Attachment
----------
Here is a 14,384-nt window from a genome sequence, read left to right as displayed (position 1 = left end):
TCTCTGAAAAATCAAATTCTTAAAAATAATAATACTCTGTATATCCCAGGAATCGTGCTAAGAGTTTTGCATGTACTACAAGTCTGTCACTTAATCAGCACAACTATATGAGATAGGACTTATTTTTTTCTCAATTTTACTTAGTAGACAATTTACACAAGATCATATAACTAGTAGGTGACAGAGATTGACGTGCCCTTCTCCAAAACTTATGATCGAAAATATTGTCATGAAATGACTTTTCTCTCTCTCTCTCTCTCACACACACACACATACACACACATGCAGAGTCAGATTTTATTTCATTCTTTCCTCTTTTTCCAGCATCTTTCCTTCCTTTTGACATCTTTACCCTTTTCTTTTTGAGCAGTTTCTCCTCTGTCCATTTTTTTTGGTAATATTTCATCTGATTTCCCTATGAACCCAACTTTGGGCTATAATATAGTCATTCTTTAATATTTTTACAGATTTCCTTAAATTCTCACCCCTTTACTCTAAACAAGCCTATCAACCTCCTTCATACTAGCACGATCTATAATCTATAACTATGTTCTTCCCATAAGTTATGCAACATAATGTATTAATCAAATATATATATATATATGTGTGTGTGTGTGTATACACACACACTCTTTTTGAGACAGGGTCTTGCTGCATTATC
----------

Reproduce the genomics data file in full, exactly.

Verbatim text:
Here is a 14,384-nt window from a genome sequence, read left to right as displayed (position 1 = left end):
TCTCTGAAAAATCAAATTCTTAAAAATAATAATACTCTGTATATCCCAGGAATCGTGCTAAGAGTTTTGCATGTACTACAAGTCTGTCACTTAATCAGCACAACTATATGAGATAGGACTTATTTTTTTCTCAATTTTACTTAGTAGACAATTTACACAAGATCATATAACTAGTAGGTGACAGAGATTGACGTGCCCTTCTCCAAAACTTATGATCGAAAATATTGTCATGAAATGACTTTTCTCTCTCTCTCTCTCTCACACACACACACATACACACACATGCAGAGTCAGATTTTATTTCATTCTTTCCTCTTTTTCCAGCATCTTTCCTTCCTTTTGACATCTTTACCCTTTTCTTTTTGAGCAGTTTCTCCTCTGTCCATTTTTTTTGGTAATATTTCATCTGATTTCCCTATGAACCCAACTTTGGGCTATAATATAGTCATTCTTTAATATTTTTACAGATTTCCTTAAATTCTCACCCCTTTACTCTAAACAAGCCTATCAACCTCCTTCATACTAGCACGATCTATAATCTATAACTATGTTCTTCCCATAAGTTATGCAACATAATGTATTAATCAAATATATATATATATATGTGTGTGTGTGTGTATACACACACACTCTTTTTGAGACAGGGTCTTGCTGCATTATC